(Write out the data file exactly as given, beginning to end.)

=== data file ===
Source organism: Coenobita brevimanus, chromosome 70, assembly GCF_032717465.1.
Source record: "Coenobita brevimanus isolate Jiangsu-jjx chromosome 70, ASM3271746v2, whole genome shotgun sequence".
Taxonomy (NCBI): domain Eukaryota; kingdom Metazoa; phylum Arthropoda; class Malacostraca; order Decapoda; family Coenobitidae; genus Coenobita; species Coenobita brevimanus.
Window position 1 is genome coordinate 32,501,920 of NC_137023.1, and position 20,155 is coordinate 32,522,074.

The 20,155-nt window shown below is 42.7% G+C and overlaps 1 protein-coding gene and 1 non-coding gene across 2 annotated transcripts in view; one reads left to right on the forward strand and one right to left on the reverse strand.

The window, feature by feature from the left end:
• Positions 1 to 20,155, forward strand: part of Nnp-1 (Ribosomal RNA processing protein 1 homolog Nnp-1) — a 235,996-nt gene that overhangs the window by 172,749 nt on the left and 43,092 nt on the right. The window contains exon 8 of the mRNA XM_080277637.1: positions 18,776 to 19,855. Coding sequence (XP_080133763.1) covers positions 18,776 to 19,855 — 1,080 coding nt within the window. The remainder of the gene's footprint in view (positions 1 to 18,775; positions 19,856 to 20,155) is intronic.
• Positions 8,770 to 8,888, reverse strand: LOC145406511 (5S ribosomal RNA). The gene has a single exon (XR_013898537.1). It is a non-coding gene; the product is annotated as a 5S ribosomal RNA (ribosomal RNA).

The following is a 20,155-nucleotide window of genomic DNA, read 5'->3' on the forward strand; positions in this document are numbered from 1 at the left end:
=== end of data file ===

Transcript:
Source organism: Coenobita brevimanus, chromosome 70, assembly GCF_032717465.1.
Source record: "Coenobita brevimanus isolate Jiangsu-jjx chromosome 70, ASM3271746v2, whole genome shotgun sequence".
Taxonomy (NCBI): domain Eukaryota; kingdom Metazoa; phylum Arthropoda; class Malacostraca; order Decapoda; family Coenobitidae; genus Coenobita; species Coenobita brevimanus.
Window position 1 is genome coordinate 32,501,920 of NC_137023.1, and position 20,155 is coordinate 32,522,074.

The 20,155-nt window shown below is 42.7% G+C and overlaps 1 protein-coding gene and 1 non-coding gene across 2 annotated transcripts in view; one reads left to right on the forward strand and one right to left on the reverse strand.

The window, feature by feature from the left end:
• Positions 1 to 20,155, forward strand: part of Nnp-1 (Ribosomal RNA processing protein 1 homolog Nnp-1) — a 235,996-nt gene that overhangs the window by 172,749 nt on the left and 43,092 nt on the right. The window contains exon 8 of the mRNA XM_080277637.1: positions 18,776 to 19,855. Coding sequence (XP_080133763.1) covers positions 18,776 to 19,855 — 1,080 coding nt within the window. The remainder of the gene's footprint in view (positions 1 to 18,775; positions 19,856 to 20,155) is intronic.
• Positions 8,770 to 8,888, reverse strand: LOC145406511 (5S ribosomal RNA). The gene has a single exon (XR_013898537.1). It is a non-coding gene; the product is annotated as a 5S ribosomal RNA (ribosomal RNA).

The following is a 20,155-nucleotide window of genomic DNA, read 5'->3' on the forward strand; positions in this document are numbered from 1 at the left end: